In March and April of this year, a series of severe volcanic eruptions shook Alaska's Mount Redoubt.1 To date, the largest of the eruptions produced an ash plume that reached 50,000 feet above sea level and released a significant amount of sulfur dioxide (CAS Registry Number® 7446-09-5) into the earth's atmosphere. According to the Alaska Volcano Observatory, "The main concerns for human health in volcanic haze consist of ash, sulfur dioxide gas (SO2), and sulfuric acid droplets (H2SO4), which forms when volcanic SO2 oxidizes in the atmosphere."1
While there is obvious reason for alarm among local populations, sulfur dioxide from the Mount Redoubt eruption could also have more widespread impacts, particularly on the climate. According to a 1997 article published in the Journal of Geology, "The mechanism by which large eruptions affect climate is generally accepted: injection of sulfur into the stratosphere and conversion to sulfate aerosol, which in turn reduces the solar energy reaching the earth's surface."2
In the years following a volcanic eruption, sulfate aerosol that remains in the atmosphere is thought to cause surface cooling by reflecting the sun's energy back into space. In fact, sulfate aerosol from the massive eruption of Indonesia's Mount Tambora in 1815 is blamed, at least in part, for the "year without a summer" reported in Europe and North America in 1816:
- "Daily temperatures (especially the daily minimums) were in many cases abnormally low from late spring through early fall; frequent northwest winds brought snow and frost to northern New England and Canada, and heavy rains fell in western Europe. Many crops failed to ripen, and the poor harvests led to famine, disease, and social distress..."3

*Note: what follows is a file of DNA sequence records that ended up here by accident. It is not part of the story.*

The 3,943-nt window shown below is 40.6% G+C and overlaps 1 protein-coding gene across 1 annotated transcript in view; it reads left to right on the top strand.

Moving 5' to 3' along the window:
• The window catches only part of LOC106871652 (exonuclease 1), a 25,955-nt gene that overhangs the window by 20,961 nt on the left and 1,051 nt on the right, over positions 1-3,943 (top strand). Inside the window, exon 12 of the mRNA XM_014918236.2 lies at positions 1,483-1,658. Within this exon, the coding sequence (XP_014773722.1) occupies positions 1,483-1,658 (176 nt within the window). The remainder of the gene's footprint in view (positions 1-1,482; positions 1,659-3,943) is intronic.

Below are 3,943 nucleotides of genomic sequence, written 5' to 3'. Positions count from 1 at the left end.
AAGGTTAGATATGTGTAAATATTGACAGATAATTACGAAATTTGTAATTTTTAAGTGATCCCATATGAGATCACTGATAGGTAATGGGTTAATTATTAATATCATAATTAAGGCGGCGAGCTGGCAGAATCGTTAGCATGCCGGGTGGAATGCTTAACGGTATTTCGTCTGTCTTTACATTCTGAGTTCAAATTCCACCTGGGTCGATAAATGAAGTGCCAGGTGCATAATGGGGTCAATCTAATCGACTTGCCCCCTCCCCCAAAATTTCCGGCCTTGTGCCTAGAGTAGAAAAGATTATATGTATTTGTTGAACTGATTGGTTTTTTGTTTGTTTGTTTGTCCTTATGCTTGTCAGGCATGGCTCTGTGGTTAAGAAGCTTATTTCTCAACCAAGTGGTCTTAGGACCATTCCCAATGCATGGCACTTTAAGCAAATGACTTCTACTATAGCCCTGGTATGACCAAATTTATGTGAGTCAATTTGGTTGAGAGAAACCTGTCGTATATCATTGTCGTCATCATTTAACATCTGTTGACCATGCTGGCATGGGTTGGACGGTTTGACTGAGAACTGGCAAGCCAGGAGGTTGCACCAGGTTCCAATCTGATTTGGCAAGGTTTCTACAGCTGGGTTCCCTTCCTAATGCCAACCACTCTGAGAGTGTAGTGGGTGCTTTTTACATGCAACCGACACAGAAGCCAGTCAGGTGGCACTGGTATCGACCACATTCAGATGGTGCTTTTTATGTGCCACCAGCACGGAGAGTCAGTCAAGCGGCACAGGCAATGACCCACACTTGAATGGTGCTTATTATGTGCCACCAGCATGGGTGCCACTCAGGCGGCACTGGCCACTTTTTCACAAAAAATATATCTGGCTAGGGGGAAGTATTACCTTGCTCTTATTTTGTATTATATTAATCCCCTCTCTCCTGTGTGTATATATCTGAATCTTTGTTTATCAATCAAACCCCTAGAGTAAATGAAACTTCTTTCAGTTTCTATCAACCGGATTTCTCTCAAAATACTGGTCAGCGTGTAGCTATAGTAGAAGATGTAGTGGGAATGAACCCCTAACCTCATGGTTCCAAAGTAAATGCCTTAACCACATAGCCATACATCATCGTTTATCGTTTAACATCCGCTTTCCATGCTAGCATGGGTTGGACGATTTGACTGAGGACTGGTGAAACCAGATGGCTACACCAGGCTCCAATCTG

Supporting this claim, sulfate aerosol-related climate changes were also reported after the 1991 eruption of Mount Pinatubo in the Philippines.4 An article published in Science in 2002 summarizes a decade's worth of research on Pinatubo's effects on the global climate, highlighting impacts far more widespread and complex than previously thought:
You can use SciFinder® or STN® to search the CAS databases for additional information about sulfur dioxide from volcanic eruptions. If your organization is enabled to use the web version of SciFinder, you can click the links in this article to directly access details of the substances and references.
Peter S. Carlton, Ph.D.
- Alaska Volcano Observatory. http://www.avo.alaska.edu/ (accessed April 15, 2009).
- Bluth, G.J.S.; Rose, W.J.; Sprod, I.E.; Krueger, A.J. Stratospheric Loading of Sulfur from Explosive Volcanic Eruptions. J. Geol. 1997, 105, 671-683.
- Stothers, R.B. The Great Tambora Eruption in 1815 and Its Aftermath. Science 1984, 224, 1191-1198.
- Parker, D.E.; Wilson, H.; Jones, P.D.; Christy, J.R.; Folland, C.K. The Impact of Mount Pinatubo on World-Wide Temperatures. Int. J. Clim. 1998, 16, 487-497.
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